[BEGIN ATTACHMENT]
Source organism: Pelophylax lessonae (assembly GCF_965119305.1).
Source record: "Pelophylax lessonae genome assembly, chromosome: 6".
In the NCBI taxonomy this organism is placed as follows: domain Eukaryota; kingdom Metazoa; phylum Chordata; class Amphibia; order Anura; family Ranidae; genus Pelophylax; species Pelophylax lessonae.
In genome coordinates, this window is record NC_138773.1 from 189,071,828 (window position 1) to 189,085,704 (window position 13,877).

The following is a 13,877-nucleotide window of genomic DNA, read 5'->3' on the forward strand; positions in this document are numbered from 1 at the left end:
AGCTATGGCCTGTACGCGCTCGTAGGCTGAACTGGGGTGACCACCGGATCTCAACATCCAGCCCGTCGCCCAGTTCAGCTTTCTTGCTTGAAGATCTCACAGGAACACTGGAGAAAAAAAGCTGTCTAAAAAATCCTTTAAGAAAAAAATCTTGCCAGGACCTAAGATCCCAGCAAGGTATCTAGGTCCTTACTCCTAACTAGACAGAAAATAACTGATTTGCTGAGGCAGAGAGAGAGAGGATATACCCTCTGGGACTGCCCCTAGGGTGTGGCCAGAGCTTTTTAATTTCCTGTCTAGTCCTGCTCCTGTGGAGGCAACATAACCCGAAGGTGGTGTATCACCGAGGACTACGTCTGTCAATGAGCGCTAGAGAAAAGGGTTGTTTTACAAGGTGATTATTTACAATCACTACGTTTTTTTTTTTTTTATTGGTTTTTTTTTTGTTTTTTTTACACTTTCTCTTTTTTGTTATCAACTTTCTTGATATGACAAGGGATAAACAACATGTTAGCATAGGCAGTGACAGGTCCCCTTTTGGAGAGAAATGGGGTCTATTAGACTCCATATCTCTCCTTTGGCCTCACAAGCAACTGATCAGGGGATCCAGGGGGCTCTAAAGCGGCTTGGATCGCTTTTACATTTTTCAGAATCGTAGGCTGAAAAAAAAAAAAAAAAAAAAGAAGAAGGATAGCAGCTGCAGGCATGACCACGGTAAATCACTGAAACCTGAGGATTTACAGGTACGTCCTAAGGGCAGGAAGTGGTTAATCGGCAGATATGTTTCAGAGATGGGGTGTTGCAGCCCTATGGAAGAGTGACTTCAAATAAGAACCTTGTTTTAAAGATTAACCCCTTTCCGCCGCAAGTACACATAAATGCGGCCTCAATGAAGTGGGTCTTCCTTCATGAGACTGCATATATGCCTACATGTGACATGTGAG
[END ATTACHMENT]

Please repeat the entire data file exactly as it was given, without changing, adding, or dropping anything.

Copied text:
Source organism: Pelophylax lessonae (assembly GCF_965119305.1).
Source record: "Pelophylax lessonae genome assembly, chromosome: 6".
In the NCBI taxonomy this organism is placed as follows: domain Eukaryota; kingdom Metazoa; phylum Chordata; class Amphibia; order Anura; family Ranidae; genus Pelophylax; species Pelophylax lessonae.
In genome coordinates, this window is record NC_138773.1 from 189,071,828 (window position 1) to 189,085,704 (window position 13,877).

The following is a 13,877-nucleotide window of genomic DNA, read 5'->3' on the forward strand; positions in this document are numbered from 1 at the left end:
AGCTATGGCCTGTACGCGCTCGTAGGCTGAACTGGGGTGACCACCGGATCTCAACATCCAGCCCGTCGCCCAGTTCAGCTTTCTTGCTTGAAGATCTCACAGGAACACTGGAGAAAAAAAGCTGTCTAAAAAATCCTTTAAGAAAAAAATCTTGCCAGGACCTAAGATCCCAGCAAGGTATCTAGGTCCTTACTCCTAACTAGACAGAAAATAACTGATTTGCTGAGGCAGAGAGAGAGAGGATATACCCTCTGGGACTGCCCCTAGGGTGTGGCCAGAGCTTTTTAATTTCCTGTCTAGTCCTGCTCCTGTGGAGGCAACATAACCCGAAGGTGGTGTATCACCGAGGACTACGTCTGTCAATGAGCGCTAGAGAAAAGGGTTGTTTTACAAGGTGATTATTTACAATCACTACGTTTTTTTTTTTTTTATTGGTTTTTTTTTTGTTTTTTTTACACTTTCTCTTTTTTGTTATCAACTTTCTTGATATGACAAGGGATAAACAACATGTTAGCATAGGCAGTGACAGGTCCCCTTTTGGAGAGAAATGGGGTCTATTAGACTCCATATCTCTCCTTTGGCCTCACAAGCAACTGATCAGGGGATCCAGGGGGCTCTAAAGCGGCTTGGATCGCTTTTACATTTTTCAGAATCGTAGGCTGAAAAAAAAAAAAAAAAAAAAGAAGAAGGATAGCAGCTGCAGGCATGACCACGGTAAATCACTGAAACCTGAGGATTTACAGGTACGTCCTAAGGGCAGGAAGTGGTTAATCGGCAGATATGTTTCAGAGATGGGGTGTTGCAGCCCTATGGAAGAGTGACTTCAAATAAGAACCTTGTTTTAAAGATTAACCCCTTTCCGCCGCAAGTACACATAAATGCGGCCTCAATGAAGTGGGTCTTCCTTCATGAGACTGCATATATGCCTACATGTGACATGTGAG